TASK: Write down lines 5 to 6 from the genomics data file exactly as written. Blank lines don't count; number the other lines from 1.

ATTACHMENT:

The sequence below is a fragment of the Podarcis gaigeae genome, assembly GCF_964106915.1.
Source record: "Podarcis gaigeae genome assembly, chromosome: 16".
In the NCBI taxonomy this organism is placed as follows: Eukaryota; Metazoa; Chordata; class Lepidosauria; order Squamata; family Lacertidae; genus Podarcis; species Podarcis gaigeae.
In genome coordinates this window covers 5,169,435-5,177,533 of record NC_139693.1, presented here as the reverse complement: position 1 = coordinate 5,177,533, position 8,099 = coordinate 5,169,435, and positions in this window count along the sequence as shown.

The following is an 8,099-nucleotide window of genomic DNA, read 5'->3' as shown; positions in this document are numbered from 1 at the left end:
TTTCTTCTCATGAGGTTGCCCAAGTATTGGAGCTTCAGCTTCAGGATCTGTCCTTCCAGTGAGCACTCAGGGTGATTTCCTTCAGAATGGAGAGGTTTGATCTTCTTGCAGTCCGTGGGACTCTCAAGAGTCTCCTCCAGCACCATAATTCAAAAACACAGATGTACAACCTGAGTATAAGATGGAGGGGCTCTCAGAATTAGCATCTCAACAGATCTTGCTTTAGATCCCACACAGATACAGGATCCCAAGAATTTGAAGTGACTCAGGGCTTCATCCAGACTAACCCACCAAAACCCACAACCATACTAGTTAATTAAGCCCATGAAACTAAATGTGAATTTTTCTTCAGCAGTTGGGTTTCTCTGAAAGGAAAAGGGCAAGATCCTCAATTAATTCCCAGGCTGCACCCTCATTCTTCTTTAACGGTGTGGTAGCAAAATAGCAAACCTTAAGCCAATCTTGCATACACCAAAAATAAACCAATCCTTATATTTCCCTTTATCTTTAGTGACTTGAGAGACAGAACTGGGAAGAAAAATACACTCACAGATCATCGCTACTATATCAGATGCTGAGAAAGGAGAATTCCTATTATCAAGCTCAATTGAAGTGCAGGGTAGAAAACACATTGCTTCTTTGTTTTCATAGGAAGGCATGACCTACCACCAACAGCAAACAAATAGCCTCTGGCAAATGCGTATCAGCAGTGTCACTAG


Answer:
The following is an 8,099-nucleotide window of genomic DNA, read 5'->3' as shown; positions in this document are numbered from 1 at the left end:
TTTCTTCTCATGAGGTTGCCCAAGTATTGGAGCTTCAGCTTCAGGATCTGTCCTTCCAGTGAGCACTCAGGGTGATTTCCTTCAGAATGGAGAGGTTTGATCTTCTTGCAGTCCGTGGGACTCTCAAGAGTCTCCTCCAGCACCATAATTCAAAAACACAGATGTACAACCTGAGTATAAGATGGAGGGGCTCTCAGAATTAGCATCTCAACAGATCTTGCTTTAGATCCCACACAGATACAGGATCCCAAGAATTTGAAGTGACTCAGGGCTTCATCCAGACTAACCCACCAAAACCCACAACCATACTAGTTAATTAAGCCCATGAAACTAAATGTGAATTTTTCTTCAGCAGTTGGGTTTCTCTGAAAGGAAAAGGGCAAGATCCTCAATTAATTCCCAGGCTGCACCCTCATTCTTCTTTAACGGTGTGGTAGCAAAATAGCAAACCTTAAGCCAATCTTGCATACACCAAAAATAAACCAATCCTTATATTTCCCTTTATCTTTAGTGACTTGAGAGACAGAACTGGGAAGAAAAATACACTCACAGATCATCGCTACTATATCAGATGCTGAGAAAGGAGAATTCCTATTATCAAGCTCAATTGAAGTGCAGGGTAGAAAACACATTGCTTCTTTGTTTTCATAGGAAGGCATGACCTACCACCAACAGCAAACAAATAGCCTCTGGCAAATGCGTATCAGCAGTGTCACTAG